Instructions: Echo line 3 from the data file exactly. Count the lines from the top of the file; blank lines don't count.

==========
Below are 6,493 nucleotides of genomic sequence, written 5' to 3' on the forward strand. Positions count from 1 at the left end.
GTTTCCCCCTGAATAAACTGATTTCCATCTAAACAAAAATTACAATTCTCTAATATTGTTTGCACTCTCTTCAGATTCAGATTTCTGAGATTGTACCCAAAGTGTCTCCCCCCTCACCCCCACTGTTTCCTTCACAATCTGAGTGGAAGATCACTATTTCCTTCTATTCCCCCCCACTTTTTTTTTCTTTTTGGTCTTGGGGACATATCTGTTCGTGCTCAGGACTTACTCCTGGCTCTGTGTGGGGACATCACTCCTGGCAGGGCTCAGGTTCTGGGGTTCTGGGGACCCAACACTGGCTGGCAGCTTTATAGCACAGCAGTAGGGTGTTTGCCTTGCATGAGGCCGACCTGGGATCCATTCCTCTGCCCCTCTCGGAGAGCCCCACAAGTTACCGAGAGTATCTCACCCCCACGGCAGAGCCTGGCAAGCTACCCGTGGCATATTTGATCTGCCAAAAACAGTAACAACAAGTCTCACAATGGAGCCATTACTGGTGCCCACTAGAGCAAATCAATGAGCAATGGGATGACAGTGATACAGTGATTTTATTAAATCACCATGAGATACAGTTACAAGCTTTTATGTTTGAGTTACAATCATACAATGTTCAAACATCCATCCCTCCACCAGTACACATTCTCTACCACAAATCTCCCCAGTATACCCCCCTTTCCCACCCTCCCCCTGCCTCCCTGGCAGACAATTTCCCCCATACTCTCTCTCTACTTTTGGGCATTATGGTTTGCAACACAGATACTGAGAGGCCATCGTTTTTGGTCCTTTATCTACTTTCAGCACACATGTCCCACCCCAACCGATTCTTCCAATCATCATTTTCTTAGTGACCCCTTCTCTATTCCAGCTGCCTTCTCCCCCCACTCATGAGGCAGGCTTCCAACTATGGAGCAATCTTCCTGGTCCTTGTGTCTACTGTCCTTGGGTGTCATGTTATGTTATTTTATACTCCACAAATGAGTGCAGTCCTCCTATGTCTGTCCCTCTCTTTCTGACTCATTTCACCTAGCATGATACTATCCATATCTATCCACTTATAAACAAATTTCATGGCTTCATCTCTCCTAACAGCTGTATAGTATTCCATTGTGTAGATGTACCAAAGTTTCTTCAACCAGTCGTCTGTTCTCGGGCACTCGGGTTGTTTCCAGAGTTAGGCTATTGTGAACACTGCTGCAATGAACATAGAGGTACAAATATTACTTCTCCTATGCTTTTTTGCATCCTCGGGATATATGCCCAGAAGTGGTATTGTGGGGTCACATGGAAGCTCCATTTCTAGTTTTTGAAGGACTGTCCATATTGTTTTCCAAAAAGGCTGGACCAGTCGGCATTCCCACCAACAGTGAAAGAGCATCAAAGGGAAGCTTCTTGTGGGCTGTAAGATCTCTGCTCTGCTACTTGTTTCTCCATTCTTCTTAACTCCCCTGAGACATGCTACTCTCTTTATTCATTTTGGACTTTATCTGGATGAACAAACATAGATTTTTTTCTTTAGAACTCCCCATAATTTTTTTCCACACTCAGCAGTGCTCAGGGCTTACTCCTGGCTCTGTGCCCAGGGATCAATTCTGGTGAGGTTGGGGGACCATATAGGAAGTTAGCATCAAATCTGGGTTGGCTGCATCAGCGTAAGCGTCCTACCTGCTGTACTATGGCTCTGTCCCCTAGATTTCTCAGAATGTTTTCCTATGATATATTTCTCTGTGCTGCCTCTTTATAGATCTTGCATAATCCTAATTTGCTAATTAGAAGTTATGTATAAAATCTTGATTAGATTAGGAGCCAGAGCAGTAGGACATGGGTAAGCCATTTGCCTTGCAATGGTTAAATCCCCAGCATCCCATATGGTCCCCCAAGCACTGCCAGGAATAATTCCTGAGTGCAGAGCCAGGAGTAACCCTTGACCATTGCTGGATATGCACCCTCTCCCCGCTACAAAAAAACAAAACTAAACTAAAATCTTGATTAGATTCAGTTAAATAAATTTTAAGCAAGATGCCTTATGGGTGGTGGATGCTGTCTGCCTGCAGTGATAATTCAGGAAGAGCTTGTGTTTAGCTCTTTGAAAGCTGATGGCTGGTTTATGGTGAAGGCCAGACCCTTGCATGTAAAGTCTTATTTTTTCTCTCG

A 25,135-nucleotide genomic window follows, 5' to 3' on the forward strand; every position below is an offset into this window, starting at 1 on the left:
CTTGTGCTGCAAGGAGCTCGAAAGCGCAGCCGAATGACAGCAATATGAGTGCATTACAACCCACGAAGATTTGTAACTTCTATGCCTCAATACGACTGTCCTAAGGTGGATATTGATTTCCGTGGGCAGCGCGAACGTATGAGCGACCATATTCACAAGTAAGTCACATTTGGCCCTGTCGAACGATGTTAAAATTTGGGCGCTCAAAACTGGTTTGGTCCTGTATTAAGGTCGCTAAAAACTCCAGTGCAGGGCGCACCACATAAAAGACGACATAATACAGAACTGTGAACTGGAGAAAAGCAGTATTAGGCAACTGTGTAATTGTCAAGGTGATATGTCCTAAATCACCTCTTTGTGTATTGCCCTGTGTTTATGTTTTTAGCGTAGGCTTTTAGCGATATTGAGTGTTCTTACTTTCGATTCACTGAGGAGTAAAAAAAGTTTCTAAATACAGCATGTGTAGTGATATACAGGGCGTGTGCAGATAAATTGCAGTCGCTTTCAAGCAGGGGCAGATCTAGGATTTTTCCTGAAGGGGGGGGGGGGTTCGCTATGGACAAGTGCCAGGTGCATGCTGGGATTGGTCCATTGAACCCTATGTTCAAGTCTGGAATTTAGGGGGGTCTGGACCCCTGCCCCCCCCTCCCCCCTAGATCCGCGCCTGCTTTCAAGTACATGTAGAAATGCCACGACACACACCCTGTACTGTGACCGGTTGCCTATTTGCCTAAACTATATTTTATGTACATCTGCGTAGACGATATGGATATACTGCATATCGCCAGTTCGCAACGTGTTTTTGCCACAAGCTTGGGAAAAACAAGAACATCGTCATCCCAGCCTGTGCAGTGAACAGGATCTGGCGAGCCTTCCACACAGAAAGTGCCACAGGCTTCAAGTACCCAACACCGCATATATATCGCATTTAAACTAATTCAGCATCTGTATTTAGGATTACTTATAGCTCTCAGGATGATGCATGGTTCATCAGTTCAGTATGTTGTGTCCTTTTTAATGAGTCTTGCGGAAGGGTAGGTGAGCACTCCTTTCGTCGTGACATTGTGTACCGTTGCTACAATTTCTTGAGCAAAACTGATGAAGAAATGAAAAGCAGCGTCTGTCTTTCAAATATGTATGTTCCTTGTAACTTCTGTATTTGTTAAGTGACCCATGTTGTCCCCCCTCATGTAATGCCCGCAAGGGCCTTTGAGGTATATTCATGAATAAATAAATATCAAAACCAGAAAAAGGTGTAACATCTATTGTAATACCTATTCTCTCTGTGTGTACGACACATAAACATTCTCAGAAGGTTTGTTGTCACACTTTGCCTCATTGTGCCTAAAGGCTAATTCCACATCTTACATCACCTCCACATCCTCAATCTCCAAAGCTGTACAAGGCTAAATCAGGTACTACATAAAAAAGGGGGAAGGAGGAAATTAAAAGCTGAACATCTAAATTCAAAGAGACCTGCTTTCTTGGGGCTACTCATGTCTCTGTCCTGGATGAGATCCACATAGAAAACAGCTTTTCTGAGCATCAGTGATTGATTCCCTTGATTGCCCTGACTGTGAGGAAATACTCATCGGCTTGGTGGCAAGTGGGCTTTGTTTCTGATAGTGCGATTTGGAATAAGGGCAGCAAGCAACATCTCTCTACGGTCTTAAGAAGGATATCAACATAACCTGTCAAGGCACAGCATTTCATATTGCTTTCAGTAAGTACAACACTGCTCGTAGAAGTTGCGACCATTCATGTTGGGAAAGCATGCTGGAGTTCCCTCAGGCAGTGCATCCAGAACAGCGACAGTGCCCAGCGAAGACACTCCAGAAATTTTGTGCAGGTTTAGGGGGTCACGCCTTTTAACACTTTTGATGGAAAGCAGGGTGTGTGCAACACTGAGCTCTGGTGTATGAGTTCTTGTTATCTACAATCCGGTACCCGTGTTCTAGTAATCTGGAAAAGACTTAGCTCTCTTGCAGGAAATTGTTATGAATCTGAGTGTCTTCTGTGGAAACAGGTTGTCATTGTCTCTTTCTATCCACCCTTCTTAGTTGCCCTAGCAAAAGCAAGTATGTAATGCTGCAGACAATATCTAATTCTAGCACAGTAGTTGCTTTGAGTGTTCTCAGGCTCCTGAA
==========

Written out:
A 25,135-nucleotide genomic window follows, 5' to 3' on the forward strand; every position below is an offset into this window, starting at 1 on the left: